Director’s Choice, Atlanta Ballet’s season closer performed last weekend at the Cobb Energy Performing Arts Centre, featured three works of pure ballet — Kiyon Ross’ Sum Stravinsky, Gemma Bond’s Denouement and Liam Scarlett’s world premiere of Catch. None followed a discernible story line. No character names, no libretto. In the program, Scarlett said, “It’s quite liberating after doing intense narrative works to just completely ‘let rip.’”
How refreshing for artists, who are so often charged with the mind-bending task of telling a story without words, to simply let go and revel in the joy of movement and musicality. But abstraction isn’t easy; it requires a deep commitment to the rigor of movement creation, and the three choreographers embarked on this task with varying levels of success.
In his Sum Stravinsky, Ross gently nodded to jazz with a drag turn here and a hip tilt there but overall limited his movement choices to academic neoclassicism. A sky-blue backdrop washed out the dancers, who wore costumes of the same color — the women in fancy tops with tutus, sparkling earrings and bold lipstick, and the men strangely informal in slouchy, translucent T-shirts and monochrome pants.
To be sure, the Atlanta Ballet dancers, the majority of whom joined the company recently, displayed growing confidence and technical maturity throughout the evening. Jessica Assef’s solo in Sum Stravinsky was a masterful display of restraint and virtuosic control; she can turn faster and toss her legs higher, but she held back. The nuance and rhythmic intricacy of Stravinsky’s “Dumbarton Oaks” concerto, played by the Atlanta Ballet Orchestra with Tara Simoncic conducting, informed Assef’s choice not to give it all away and highlighted Ross’ attention to detail. Sum Stravinsky read like a palette cleanser: crisp and refreshing, not to be taken too seriously. It was abstract without a reason why.
Gemma Bond’s Denouement upped the ante. The ballet debuted as part of Atlanta Ballet’s 2016–17 season and was Bond’s first commission by a professional company — showcasing Bond’s emerging talent as a contemporary ballet choreographer.
Onstage, pianist Shirley Irek and cellist Charae Krueger performed a Benjamin Britten sonata brilliantly. Five sheer white panels formed a makeshift forest through which the six dancers roamed, watched one another and sometimes disappeared.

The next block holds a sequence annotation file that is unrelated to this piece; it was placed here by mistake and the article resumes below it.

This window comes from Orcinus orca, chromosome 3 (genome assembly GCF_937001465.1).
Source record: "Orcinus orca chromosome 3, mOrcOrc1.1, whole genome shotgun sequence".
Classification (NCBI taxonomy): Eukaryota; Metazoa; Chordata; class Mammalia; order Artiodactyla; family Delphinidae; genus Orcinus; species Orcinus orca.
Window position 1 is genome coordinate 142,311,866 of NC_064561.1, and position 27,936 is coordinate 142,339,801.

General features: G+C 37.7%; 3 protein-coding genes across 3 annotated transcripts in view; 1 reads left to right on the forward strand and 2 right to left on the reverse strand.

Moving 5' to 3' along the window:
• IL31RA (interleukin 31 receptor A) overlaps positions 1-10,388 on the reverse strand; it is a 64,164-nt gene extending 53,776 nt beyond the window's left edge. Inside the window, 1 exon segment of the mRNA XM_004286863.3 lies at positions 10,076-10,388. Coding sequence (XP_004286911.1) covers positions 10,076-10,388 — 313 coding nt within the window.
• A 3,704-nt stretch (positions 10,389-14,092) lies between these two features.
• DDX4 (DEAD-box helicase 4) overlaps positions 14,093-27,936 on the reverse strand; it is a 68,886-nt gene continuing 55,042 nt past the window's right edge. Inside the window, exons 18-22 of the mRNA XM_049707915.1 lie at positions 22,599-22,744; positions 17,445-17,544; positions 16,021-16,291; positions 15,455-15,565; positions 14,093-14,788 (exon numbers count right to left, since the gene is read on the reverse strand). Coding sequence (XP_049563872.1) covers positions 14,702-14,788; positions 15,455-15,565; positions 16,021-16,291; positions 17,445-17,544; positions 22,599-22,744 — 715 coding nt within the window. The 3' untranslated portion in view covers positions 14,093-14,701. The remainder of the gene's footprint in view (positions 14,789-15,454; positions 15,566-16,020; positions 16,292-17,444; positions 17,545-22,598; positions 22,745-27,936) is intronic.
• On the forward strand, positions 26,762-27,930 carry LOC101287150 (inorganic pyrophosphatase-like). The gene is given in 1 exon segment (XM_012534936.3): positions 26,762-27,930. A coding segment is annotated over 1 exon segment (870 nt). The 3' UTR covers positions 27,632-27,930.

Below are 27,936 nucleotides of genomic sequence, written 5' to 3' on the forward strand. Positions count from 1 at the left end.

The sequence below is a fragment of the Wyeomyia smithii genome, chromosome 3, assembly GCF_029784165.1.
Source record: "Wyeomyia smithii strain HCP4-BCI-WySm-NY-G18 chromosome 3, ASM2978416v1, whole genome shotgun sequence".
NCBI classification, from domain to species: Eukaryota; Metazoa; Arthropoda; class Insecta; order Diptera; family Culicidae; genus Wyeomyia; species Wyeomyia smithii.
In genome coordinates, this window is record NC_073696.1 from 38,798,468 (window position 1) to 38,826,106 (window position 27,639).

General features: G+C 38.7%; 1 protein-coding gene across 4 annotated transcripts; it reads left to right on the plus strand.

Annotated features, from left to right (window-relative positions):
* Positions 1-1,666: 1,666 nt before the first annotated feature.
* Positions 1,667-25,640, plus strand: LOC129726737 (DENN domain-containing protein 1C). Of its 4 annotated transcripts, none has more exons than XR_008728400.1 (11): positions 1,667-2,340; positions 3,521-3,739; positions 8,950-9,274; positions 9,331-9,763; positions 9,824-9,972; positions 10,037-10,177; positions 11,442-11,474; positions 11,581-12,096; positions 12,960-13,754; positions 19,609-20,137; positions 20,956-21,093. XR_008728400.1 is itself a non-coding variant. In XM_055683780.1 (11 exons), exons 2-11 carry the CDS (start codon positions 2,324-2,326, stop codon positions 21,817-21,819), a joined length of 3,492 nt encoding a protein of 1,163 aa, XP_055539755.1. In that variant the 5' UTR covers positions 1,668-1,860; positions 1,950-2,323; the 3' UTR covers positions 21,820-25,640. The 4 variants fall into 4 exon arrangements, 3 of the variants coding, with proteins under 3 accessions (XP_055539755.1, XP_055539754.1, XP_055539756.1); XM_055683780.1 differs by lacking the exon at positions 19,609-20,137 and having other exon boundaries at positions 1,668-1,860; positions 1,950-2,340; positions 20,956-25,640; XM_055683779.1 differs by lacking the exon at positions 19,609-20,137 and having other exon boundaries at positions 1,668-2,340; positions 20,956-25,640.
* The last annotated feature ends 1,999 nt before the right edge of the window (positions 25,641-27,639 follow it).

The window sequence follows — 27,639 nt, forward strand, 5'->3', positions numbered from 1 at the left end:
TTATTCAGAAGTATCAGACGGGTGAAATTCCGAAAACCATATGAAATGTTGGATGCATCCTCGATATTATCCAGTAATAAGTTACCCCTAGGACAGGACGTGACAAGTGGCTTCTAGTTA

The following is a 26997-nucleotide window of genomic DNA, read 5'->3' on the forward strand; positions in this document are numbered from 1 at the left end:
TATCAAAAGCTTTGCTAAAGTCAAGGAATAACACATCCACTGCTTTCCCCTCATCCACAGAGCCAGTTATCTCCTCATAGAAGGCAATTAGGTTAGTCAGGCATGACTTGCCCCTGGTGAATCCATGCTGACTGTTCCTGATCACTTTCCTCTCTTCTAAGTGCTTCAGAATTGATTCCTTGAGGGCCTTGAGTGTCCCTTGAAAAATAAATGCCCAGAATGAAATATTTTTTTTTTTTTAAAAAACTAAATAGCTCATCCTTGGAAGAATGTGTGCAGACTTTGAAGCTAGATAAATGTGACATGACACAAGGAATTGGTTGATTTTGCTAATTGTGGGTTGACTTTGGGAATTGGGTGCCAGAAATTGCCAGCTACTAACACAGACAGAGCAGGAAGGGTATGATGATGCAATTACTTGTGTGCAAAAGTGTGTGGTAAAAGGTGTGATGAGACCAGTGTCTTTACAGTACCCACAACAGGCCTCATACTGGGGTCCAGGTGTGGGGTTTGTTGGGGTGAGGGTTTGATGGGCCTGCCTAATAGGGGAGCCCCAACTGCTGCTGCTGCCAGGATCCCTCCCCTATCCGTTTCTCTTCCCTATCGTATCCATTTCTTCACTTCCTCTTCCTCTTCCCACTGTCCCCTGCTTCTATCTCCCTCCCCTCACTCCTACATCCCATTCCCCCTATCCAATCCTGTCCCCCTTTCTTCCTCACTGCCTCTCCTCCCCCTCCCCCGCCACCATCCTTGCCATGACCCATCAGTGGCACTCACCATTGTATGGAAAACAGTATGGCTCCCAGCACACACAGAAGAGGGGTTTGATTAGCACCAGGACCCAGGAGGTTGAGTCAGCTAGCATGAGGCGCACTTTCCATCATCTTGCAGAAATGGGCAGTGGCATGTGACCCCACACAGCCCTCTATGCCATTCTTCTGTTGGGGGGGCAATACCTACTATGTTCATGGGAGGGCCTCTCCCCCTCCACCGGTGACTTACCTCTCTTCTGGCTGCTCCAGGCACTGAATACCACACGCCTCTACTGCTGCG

In contrast to Ross’ calculated restraint, Bond’s movement invention pushed physical limits. In a breathtaking feat, Nadia Mara ran full force toward the three male dancers, who tossed her above their heads in a horizontal double rotation. Seconds later, Jordan Leeper threw her into the same lift, this time by himself.
The work — an autobiographical musing on big life decisions — didn’t direct the viewer toward a specific emotional response but left enough room for it and amplified the collective power of an experienced cast. Newcomer Mikaela Lauryn Santos stepped up to the challenge and delivered a sophisticated performance alongside the veteran dancers.
Denouement and Scarlett’s Catch shirked some of ballet’s more rigid traditions. They employed moments of same-sex partnering, and neither saw women in tutus. Movement qualities flirted with a sense of freedom and included spinal undulations, flung limbs and gestural phrases. Perhaps hungry for the unfamiliar, the audience ate it up, and with each piece, the energy and applause grew.
Catch was clearly the crowd favorite. But it revealed an urgent need for stronger contemporary training at Atlanta Ballet. Over and over, the dancers threw an invisible ball from one hand to another, a gesture that often appears in contemporary modern works. But the movement lacked weight and substance, necessary components of believability. Led by veterans Jackie Nash and Jacob Bush, dancers’ limbs blurred in a frenzy of complex partnering sequences, all well executed and precise. But simple gestures, like dribbling a ball, often fell flat, presumably because dancers’ classical ballet training emphasizes a lifted center of gravity in the body. The dancer works to resist the pull of gravity rather than using that pull to create the senses of rebound and momentum that are integral to Catch’s vocabulary. And though the orchestra performed Philip Glass’ iconic Violin Concerto No. 1 with gusto, many dancers did not fully embody the music’s deep, driving tones.
Dance can be abstract, but bodies never are. In an open rehearsal for Catch one week before the performance, a viewer asked Scarlett what he looks for in a dancer when casting his ballets. A group of young company dancers, many of whom had not been chosen to perform the work, perked up, and the room fell silent in anticipation. He answered that he is not interested in technical prowess but a dancer’s “individuality” and their ability to maintain a strong identity. “Honor how you got here,” he said, “and don’t be carbon copies of one another. You are human beings first and foremost.”
Can pure ballet express or even include the human experience? By commissioning Scarlett to create a new work for Director’s Choice, Artistic Director Gennadi Nedvigin gave the choreographer a powerful platform. Scarlett answered the call by offering a work that refuted classicism without fully embracing the rigor of contemporary techniques. Individuality — that indefinable spark that makes great dancers and great companies — can and should be cultivated through a diverse repertoire.